Born Gertrud Mosonyi on 23 April 1924, in Szombahely, Hungary
From May to July 1944 Trude was in the local ghetto and two Hungarian camps, before being deported with her parents to Auschwitz. She was selected for slavelabour in a munitions’ factory, where she joined a sabotage group.
In March 1945 Trude was taken back to Germany, finishing with a death march. "As we cross the bridge there is a beautiful sunrise. I collapse. I know I will be shot but it doesn’t matter anymore. Two guards butt me with their guns, then say: Oh, leave her, she’s not worth a bullet."
After liberation, Trude refused to return to Hungary, and became stateless. She arrived in the UK in 1957 with her first husband and son and took British citizenship. She met her second husband, Franz Levi, in 1969.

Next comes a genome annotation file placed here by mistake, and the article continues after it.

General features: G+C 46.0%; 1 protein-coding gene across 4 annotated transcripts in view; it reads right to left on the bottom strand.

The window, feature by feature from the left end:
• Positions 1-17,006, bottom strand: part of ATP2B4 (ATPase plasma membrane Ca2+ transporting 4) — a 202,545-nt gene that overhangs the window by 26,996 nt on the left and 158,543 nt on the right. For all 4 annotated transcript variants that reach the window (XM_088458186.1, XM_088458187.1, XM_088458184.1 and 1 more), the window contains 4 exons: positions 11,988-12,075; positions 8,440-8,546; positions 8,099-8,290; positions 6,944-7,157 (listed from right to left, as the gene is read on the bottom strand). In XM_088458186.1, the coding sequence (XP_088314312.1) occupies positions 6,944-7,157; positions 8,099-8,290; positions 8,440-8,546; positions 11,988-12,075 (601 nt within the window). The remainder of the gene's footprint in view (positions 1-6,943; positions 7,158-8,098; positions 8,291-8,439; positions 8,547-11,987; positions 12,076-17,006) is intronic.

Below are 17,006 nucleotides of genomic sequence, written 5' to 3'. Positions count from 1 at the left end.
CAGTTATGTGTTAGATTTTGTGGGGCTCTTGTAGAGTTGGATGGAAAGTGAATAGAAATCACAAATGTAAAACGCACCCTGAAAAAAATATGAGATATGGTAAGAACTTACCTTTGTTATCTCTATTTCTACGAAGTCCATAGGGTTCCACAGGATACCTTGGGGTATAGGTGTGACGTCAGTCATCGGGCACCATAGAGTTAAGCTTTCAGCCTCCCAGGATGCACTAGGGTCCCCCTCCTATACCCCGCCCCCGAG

She worked as librarian and archivist in the Wiener Library, the Overseas Development Institute and University College London.
From 1980 she has spoken publicly about her experiences, which inspired the play Across the Bridge. Trude’s own books include A cat called Adolf and Did you ever meet Hitler, Miss?.
In 1996 Trude was the first person to receive an Honorary Doctorate for work in genocide education. In 2008 she was awarded the Officer’s 1st Class Cross, Order of Merit, by the President of the German Federal Republic.
"We were born by accident with the colour, culture, civilisation, and religion... therefore we have no right to think that we are better than others. We are all individuals and are responsible for how we behave towards our fellow human beings."